Potassium nutrient status of corn declined in white clover living mulch
Version of Record online: 13 DEC 2010
© 2010 Japanese Society of Soil Science and Plant Nutrition
Soil Science & Plant Nutrition
Volume 56, Issue 6, pages 848–852, December 2010
How to Cite
DEGUCHI, S., UOZUMI, S., TOUNO, E. and TAWARAYA, K. (2010), Potassium nutrient status of corn declined in white clover living mulch. Soil Science & Plant Nutrition, 56: 848–852. doi: 10.1111/j.1747-0765.2010.00517.x
- Issue online: 13 DEC 2010
- Version of Record online: 13 DEC 2010
- Received 7 May 2010. Accepted for publication 3 October 2010.
- living mulch;
- white clover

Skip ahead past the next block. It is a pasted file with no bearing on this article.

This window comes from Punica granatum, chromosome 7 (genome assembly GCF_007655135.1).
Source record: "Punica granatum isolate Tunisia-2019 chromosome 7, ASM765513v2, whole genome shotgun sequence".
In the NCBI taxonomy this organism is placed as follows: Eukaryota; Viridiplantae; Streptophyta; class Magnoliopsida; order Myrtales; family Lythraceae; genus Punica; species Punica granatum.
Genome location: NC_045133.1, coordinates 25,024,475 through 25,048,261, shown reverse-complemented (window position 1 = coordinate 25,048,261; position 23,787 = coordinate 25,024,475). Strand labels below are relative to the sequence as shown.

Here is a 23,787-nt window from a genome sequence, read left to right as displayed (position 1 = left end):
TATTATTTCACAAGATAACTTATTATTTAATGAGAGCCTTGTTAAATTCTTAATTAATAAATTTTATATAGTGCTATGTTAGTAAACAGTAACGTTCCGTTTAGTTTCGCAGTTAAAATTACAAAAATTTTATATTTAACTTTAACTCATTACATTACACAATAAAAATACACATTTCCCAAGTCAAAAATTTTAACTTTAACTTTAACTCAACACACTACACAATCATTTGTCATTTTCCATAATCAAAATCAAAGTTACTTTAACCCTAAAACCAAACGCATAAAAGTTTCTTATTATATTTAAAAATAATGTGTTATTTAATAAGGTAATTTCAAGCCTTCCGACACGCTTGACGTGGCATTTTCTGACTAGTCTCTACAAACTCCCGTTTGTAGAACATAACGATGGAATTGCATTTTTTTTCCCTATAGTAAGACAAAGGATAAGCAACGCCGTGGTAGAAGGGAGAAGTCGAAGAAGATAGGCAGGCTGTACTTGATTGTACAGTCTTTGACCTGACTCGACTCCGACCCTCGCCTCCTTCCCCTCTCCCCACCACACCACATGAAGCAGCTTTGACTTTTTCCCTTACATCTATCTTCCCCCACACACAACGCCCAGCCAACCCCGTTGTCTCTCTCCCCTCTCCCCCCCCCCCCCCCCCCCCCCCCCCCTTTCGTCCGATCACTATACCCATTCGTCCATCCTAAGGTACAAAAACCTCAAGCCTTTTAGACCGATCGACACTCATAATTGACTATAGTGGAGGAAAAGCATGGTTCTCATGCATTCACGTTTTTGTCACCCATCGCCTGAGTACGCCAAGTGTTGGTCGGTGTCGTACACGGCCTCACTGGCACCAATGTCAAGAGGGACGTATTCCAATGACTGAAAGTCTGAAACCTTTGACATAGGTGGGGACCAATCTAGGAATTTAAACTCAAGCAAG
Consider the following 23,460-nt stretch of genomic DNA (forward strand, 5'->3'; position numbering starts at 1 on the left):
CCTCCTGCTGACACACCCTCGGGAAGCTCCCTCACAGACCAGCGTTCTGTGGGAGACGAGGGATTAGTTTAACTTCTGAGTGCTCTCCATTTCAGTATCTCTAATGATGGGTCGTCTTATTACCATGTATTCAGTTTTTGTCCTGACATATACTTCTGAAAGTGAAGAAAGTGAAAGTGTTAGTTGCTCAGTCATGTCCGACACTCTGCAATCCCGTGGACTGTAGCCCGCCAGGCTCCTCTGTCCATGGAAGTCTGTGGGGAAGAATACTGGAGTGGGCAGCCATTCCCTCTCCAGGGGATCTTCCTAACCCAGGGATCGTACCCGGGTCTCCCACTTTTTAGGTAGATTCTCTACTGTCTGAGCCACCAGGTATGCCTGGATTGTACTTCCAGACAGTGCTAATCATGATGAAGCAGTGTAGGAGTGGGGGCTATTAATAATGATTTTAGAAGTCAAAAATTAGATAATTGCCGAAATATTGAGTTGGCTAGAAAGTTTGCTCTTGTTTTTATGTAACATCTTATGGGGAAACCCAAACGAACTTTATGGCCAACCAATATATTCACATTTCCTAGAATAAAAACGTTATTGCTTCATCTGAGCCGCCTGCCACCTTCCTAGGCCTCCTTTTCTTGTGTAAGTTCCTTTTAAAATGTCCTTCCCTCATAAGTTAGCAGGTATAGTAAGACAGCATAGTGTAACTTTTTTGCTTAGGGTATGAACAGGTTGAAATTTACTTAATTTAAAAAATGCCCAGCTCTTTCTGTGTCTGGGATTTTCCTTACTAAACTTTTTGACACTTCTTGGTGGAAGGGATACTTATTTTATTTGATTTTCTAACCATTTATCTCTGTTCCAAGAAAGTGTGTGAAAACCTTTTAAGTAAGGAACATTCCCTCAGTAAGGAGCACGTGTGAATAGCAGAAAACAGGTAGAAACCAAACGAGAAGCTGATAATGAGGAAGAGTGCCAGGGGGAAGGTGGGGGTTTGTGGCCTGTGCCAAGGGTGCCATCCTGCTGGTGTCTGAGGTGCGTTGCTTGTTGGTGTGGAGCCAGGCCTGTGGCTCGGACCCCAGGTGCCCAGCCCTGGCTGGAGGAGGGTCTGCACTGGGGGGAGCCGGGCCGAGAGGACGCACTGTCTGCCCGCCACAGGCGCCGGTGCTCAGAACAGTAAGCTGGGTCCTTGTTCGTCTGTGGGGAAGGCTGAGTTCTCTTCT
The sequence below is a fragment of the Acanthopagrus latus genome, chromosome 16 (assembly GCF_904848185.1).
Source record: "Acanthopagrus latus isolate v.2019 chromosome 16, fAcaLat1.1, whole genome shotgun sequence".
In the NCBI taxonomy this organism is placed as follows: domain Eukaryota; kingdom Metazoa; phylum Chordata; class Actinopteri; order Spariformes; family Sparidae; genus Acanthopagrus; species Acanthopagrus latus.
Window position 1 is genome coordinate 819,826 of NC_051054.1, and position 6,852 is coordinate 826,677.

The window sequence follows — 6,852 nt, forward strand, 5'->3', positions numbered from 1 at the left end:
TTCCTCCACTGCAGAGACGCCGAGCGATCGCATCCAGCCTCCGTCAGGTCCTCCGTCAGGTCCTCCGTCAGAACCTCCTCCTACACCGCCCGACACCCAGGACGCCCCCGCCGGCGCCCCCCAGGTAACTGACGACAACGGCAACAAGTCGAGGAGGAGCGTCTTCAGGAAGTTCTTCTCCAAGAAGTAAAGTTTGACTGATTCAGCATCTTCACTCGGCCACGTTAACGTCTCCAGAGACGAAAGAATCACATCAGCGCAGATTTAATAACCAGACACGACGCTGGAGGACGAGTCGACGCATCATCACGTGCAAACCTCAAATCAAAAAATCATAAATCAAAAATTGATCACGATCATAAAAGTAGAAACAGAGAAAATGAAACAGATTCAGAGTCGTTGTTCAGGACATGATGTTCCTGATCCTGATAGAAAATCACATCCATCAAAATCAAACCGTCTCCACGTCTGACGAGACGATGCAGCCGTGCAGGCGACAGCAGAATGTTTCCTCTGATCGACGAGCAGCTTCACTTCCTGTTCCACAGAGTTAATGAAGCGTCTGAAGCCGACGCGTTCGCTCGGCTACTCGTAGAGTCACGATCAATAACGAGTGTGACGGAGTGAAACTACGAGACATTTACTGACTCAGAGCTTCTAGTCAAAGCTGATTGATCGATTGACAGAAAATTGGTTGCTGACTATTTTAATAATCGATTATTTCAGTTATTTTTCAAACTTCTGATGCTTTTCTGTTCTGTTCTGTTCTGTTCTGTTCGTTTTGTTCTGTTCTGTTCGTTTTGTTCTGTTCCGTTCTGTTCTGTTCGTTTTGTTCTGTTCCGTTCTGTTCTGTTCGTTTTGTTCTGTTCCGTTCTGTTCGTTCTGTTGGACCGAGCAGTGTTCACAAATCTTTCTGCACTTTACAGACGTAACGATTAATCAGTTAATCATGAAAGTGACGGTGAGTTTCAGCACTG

We conducted a field experiment to investigate the effects of white clover living mulch on potassium (K) nutrition and the yield of silage corn. We used a randomized block design with a 2 × 3 factorial arrangement of cropping system and K application treatments. The cropping system treatments were: (1) a white clover living mulch (LM) that had been established 10 months earlier, (2) conventional cultivation with no cover crop (CC). The K application treatments were: (1) no K application (K−), (2) K application at sowing of white clover (Kclover), (3) K application at sowing of corn (Kcorn). In the LM treatments, white clover was sown in August 2006. Corn was sown in June 2007. Before the corn was sown, the white clover shoots in the LM treatments were clipped. The three conventional cultivation treatments were then tilled and corn was sown in all treatments using a minimum tillage seeder. In the LM K− treatment, we observed symptoms of K deficiency in corn leaves on 23 July. At the silking stage of corn, the K and N contents of ear leaves in the LM treatments were significantly lower than those in the conventional cultivation treatments. In the LM K− treatment the K content of ear leaves was <1% and the yield of corn shoots was less than that recorded in the other treatments. Multiple regression analyses revealed that K was the nutrient most strongly related to corn yield. These results suggested that white clover LM declined the K nutrient status of corn and as a result decreased the yield of corn.